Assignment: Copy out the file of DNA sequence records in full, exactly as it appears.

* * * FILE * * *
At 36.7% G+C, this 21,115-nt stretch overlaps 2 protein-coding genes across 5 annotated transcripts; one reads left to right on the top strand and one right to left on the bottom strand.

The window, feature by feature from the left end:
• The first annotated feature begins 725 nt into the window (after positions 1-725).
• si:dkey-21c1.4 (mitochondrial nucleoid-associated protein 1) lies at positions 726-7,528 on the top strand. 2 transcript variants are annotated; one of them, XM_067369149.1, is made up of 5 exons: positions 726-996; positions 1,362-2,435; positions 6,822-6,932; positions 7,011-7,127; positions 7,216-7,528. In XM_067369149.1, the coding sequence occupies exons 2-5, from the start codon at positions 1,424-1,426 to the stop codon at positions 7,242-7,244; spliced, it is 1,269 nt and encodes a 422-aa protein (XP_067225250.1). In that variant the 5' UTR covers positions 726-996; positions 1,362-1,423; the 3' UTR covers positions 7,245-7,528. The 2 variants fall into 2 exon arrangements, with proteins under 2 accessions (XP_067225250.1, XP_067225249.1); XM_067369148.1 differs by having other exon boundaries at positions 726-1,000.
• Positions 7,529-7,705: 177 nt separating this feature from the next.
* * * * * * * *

At 36.7% G+C, this 21,115-nt stretch overlaps 2 protein-coding genes across 5 annotated transcripts; one reads left to right on the top strand and one right to left on the bottom strand.

The window, feature by feature from the left end:
• The first annotated feature begins 725 nt into the window (after positions 1-725).
• si:dkey-21c1.4 (mitochondrial nucleoid-associated protein 1) lies at positions 726-7,528 on the top strand. 2 transcript variants are annotated; one of them, XM_067369149.1, is made up of 5 exons: positions 726-996; positions 1,362-2,435; positions 6,822-6,932; positions 7,011-7,127; positions 7,216-7,528. In XM_067369149.1, the coding sequence occupies exons 2-5, from the start codon at positions 1,424-1,426 to the stop codon at positions 7,242-7,244; spliced, it is 1,269 nt and encodes a 422-aa protein (XP_067225250.1). In that variant the 5' UTR covers positions 726-996; positions 1,362-1,423; the 3' UTR covers positions 7,245-7,528. The 2 variants fall into 2 exon arrangements, with proteins under 2 accessions (XP_067225250.1, XP_067225249.1); XM_067369148.1 differs by having other exon boundaries at positions 726-1,000.
• Positions 7,529-7,705: 177 nt separating this feature from the next.